After the meal, Jesus took the cup of blessing, spoke the grace, and offered it to them saying:  Take and drink of the new covenant, made new again through my life in you. Whenever you remember me like this, I am among you. 

In faith and hope we are sustained, In grace and dignity reclaimed, In praise, we thank You.

In union with all peoples living and dead, we unite our thoughts and prayers, asking wisdom and courage:
- to discern more wisely your call to us in the circumstances of our daily lives;
- to act justly and courageously in confronting the pain and suffering that desecrates the Earth and its peoples;
- to take risks in being creative and proactive on behalf of the poor and marginalized;
- and to love all people with generosity of heart, beyond the labels of race, creed and color.

And may we ever be aware and alert to the new things Your Spirit makes possible, in us, as our world unfolds amid pain and beauty, into the fullness of life to which all are called, participating in the wise and wonderful work of co-creation.

Like Jesus, we will open up wide all that has been closed about us, and we will live compassionate lives, for it is through living as Jesus lived, that we awaken to your Spirit within, moving us to glorify you, O Holy One, at this time and all ways.

Presider 1: Let us join in the Prayer of Jesus

Beloved One who dwells within the soul of my Being
Whose name is I Am, veneration to your holy name.
Your kin-dom is here, Your will prevails throughout the earth
as it does in the heavenly realms of my soul.
You open your hands and satisfy the hunger of all living beings.
You heal all hearts of sorrow so that they in turn may show forgiveness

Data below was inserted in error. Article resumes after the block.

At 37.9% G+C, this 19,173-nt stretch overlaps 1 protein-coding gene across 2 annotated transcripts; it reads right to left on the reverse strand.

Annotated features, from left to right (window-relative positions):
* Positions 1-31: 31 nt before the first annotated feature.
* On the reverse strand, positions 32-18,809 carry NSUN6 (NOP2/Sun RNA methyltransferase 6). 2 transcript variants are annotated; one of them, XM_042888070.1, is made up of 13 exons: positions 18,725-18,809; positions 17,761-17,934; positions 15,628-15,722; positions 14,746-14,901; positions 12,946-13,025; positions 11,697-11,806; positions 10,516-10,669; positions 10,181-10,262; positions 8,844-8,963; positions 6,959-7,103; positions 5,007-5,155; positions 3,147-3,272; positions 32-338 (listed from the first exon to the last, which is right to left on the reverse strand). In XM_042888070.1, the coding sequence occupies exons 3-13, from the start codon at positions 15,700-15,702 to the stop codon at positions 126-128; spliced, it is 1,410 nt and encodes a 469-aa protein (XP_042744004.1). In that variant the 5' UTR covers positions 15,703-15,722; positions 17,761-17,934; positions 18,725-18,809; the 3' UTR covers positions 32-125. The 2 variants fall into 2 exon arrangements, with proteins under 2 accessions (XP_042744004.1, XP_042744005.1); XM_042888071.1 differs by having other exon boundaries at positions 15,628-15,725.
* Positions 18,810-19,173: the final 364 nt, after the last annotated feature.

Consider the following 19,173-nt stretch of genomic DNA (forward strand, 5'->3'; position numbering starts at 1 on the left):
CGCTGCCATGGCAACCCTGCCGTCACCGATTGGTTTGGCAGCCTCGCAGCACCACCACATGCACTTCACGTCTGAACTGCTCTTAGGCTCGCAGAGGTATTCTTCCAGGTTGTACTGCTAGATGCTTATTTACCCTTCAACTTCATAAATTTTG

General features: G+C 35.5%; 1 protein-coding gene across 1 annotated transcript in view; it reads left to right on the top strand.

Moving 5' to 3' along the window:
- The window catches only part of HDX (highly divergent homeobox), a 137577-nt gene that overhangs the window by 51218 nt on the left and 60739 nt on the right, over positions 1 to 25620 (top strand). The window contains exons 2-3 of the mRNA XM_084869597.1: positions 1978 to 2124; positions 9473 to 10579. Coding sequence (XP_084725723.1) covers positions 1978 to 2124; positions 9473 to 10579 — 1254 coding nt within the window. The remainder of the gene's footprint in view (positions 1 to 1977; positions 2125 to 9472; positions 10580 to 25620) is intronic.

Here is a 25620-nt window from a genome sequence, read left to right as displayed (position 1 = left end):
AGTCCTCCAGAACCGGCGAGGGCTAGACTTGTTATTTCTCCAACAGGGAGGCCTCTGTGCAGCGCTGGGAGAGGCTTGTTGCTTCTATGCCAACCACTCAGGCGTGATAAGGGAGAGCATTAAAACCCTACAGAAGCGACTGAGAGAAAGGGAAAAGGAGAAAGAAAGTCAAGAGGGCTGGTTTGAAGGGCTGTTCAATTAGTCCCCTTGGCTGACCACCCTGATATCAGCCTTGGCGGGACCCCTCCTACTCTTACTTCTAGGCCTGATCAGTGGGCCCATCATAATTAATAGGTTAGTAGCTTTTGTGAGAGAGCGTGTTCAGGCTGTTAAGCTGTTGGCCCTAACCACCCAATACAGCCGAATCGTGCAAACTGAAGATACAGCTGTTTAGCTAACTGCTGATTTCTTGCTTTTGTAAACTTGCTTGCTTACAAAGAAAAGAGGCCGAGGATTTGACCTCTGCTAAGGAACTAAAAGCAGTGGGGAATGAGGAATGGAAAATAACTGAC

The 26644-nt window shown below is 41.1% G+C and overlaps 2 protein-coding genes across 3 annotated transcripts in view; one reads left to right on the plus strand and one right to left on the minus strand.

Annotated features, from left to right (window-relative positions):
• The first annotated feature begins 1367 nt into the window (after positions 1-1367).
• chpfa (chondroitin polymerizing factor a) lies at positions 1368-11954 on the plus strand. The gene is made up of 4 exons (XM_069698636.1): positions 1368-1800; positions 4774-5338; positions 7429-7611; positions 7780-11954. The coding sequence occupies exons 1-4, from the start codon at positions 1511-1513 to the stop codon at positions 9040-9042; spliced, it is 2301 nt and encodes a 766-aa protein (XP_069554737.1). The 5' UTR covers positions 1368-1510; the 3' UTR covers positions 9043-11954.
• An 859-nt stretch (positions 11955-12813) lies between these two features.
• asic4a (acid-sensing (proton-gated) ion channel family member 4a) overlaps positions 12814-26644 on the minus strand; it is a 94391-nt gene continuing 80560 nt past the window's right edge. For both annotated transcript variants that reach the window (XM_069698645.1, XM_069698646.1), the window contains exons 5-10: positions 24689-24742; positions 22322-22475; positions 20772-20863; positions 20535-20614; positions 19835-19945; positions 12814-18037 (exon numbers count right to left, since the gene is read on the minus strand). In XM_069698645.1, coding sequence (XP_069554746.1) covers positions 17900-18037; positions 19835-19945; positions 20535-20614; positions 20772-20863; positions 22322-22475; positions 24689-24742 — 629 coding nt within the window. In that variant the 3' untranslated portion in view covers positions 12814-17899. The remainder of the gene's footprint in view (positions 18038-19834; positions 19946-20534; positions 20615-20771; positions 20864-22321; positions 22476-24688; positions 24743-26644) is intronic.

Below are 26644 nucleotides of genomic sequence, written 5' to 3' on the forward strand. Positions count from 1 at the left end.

to those whose minds are shrouded in ignorance of the Self.

Beloved One who imparts to all the sense of choice
so we may finally come to choose You, who are Truth,
and thus find everlasting freedom.
Glory to your name, oh Truth, for yours is the kin-dom of existence
of peace and love.  All power and glory emanates from You alone
Who imparts to all the wisdom, the light, the love and courage
to refer to themselves as I Am. Amen
By Mooji

Presider 2: Please join in the prayer for the breaking of the Bread:

All: Loving God, You call us to live the Gospel of peace and justice. We will live justly. 
Loving God, You call us to be Your presence in the world. We will love tenderly
Loving God, You call us to speak truth to power. We will walk with integrity in your presence.

Presiders lift the bread and wine

Presider 1:  This is the Bread of Life, through it we are nourished and we nourish each other.

ALL:  What we have heard with our ears, may we live with out lives; as we share communion, may we become communion, both Love’s nourishment and Love’s challenge.

Our Eucharistic celebration is all-inclusive.  You are a spark of the Divine and nothing can separate you from God’s love.  All are welcome to receive at this friendship table.  Please pass the bread and the cup with the words, You are a spark of the Divine.

Communion Song:  God Is #93 Pg. 34

Closing Prayer: (please extend your hand)
Presider 2:  May we go forth recognizing that we are “Gospel itself, the joyful good news” of love and harmony. As we go forth let us reach out and touch those we meet, always with the purpose of enhancing life and bringing justice and peace to all of creation. Amen  
Closing Song:  Sing Out, Earth & Skies #42, Pg. 14